Long Term Care Nurse Job Candidates: Critical Interviewing Tips

Congratulations to all long-term care nurse job candidates who have made it this far. Less than two percent of the people who send resumes are invited for interviews. But now is no time to become complacent. Now is the time to kick things into high gear, because your job search just moved to the next level.

If an employer wants to interview you, the employer is interested in you. The interview is your chance to seal the deal. To help you make the most of that opportunity, here are a few tips that have helped job seekers get over the top.

How to Dress for Your Long-Term Nurse Job Interview

A good rule of thumb is to dress one level higher than you’d normally dress for work. Most nurses wear scrubs to work. So, an open-collar shirt and suit for men, and a somewhat dressy pantsuit or skirt for women is probably a good idea. Be sure that you cover up any tattoos and do not wear eye-catching jewelry.

Remember that first impressions matter a lot in interviews. Also, you want the interviewer to focus on you and not your appearance. Remember those two rules and you should be fine.

Your Attitude

For this part of your preparation, focus on the interviewer’s likely expectations. Nursing school is a very humbling experience for most people. So, if you are a new nurse, the interviewer probably expects humility. While it’s important to emphasize the fact that you have the requisite skills, it is also important to convey the image that you are willing to learn.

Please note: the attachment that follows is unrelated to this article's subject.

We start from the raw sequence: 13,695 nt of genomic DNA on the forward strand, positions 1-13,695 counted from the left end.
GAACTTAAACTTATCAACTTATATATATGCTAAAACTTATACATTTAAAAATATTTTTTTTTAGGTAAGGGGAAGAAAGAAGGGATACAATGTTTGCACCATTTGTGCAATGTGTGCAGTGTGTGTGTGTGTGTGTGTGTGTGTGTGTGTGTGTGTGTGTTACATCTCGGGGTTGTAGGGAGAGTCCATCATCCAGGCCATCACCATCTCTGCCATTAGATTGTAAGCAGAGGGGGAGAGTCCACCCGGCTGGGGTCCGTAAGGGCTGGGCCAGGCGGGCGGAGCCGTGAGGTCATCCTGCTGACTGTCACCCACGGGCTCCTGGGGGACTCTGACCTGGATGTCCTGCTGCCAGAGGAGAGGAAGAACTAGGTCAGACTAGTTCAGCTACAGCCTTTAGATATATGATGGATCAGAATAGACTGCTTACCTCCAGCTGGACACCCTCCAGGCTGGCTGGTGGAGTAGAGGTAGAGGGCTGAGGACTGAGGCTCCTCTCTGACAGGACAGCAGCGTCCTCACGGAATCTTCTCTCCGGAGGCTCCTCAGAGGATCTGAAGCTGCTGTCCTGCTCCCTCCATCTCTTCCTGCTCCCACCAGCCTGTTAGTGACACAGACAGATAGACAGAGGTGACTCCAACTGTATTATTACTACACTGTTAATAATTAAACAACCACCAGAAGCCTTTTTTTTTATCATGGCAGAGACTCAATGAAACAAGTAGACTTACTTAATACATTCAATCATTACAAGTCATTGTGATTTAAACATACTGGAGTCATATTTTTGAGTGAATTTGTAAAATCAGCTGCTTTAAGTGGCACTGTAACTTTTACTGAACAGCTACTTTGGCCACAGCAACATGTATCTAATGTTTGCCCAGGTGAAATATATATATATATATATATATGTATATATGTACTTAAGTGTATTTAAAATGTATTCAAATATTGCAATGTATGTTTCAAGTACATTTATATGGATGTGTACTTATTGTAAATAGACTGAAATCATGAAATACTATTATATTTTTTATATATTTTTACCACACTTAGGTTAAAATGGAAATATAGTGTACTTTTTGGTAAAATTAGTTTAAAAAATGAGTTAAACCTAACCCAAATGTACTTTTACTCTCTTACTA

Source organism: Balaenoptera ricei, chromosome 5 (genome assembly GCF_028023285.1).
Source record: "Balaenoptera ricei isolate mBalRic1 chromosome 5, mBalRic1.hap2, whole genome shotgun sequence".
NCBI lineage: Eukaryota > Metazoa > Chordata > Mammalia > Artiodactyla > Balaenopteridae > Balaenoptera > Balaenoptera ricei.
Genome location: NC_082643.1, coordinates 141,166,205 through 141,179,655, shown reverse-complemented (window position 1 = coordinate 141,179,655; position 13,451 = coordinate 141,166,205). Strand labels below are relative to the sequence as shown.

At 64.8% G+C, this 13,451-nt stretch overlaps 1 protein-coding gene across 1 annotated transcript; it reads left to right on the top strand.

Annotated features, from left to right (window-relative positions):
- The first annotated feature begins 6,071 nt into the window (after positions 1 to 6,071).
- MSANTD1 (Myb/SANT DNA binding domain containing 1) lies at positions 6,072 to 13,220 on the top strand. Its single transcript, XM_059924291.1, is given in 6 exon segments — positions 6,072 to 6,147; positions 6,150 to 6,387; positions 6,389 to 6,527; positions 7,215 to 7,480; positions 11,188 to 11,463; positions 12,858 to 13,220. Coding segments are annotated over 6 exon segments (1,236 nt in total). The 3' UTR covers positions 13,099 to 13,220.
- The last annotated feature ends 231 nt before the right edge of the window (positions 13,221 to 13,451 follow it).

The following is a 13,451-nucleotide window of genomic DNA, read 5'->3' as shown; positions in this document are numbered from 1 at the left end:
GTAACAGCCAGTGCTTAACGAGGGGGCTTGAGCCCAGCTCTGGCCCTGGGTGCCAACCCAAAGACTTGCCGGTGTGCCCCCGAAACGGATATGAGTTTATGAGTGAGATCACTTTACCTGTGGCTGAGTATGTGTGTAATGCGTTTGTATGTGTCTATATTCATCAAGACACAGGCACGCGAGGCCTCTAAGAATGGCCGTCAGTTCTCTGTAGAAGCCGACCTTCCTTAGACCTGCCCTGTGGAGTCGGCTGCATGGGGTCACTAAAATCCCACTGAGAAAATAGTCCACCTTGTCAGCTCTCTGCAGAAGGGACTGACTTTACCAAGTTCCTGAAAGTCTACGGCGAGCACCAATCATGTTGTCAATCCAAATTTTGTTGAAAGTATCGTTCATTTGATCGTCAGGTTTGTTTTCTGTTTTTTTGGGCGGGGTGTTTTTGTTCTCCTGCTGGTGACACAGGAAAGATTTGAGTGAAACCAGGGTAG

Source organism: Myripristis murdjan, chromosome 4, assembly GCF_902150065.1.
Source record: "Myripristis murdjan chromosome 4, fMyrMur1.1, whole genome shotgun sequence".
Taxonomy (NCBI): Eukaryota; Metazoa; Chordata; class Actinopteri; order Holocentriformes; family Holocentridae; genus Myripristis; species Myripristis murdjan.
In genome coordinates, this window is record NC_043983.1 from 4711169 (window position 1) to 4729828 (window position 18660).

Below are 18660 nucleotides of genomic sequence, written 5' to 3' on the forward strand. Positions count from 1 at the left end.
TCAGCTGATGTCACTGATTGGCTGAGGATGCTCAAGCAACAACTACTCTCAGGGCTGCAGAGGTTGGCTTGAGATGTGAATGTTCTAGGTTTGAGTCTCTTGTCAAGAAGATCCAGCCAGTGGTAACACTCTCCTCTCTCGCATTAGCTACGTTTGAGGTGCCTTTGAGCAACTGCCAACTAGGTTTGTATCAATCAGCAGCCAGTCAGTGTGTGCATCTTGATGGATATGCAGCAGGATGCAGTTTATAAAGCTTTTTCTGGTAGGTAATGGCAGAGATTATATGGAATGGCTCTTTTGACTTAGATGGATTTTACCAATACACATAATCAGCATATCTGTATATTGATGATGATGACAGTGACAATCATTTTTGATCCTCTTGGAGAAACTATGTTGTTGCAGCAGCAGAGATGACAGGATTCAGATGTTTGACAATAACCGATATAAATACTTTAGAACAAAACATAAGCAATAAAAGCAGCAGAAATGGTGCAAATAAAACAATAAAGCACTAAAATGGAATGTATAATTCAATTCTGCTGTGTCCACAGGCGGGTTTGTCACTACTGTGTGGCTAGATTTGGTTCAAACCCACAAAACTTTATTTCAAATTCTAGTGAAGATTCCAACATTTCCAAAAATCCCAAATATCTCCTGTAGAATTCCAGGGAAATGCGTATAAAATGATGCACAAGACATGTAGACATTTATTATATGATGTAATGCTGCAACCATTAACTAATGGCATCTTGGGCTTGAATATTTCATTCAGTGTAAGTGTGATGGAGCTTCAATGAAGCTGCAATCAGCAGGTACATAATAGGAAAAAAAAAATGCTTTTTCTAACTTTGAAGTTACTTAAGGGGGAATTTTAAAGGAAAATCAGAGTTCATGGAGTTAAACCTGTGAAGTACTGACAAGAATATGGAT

If you are a mid-career or older long-term nurse job candidate, the interviewer probably expects more confidence. You don’t want to appear over-the-top cocky, but do not be afraid to get very close to that line.

What to Do During Your Interview

Many people have seen these tips before. But it never hurts to be reminded of the basics. In the chaotic world of job searches, these basics often fall by the wayside. That’s not good. Just like in the job itself, success in the interview often hinges on fundamentals.

  • Arrive Early: Get there about ten minutes early. That extra time gives you a chance to take a breath before going into the interview. An early arrival also demonstrates eagerness over the opportunity and respect for the interviewer’s time.
  • Be Flexible: You should speak up frequently but not dominate the session. You want to be a confident nurse who’s part of the team. Executive interviews are sometimes all-day affairs with multiple individuals. Be sure you have plenty of energy.
  • Remember Your Poise: Sit up straight and make eye contact. Also, pay attention to your language. When you ask or answer questions, avoid using trite phrases or buzzwords.

After the interview, a follow-up thank-you note is a good idea. It keeps you in mind, demonstrates a desire for the position. All these qualities are important.

Take the Next Step in Your Career

At Management Resource Solutions, Inc., we don’t just arrange interviews for long-term nurse jobs. We help you make the most of these opportunities. To move forward in your profession, contact us today and we’ll arrange a personal consultation.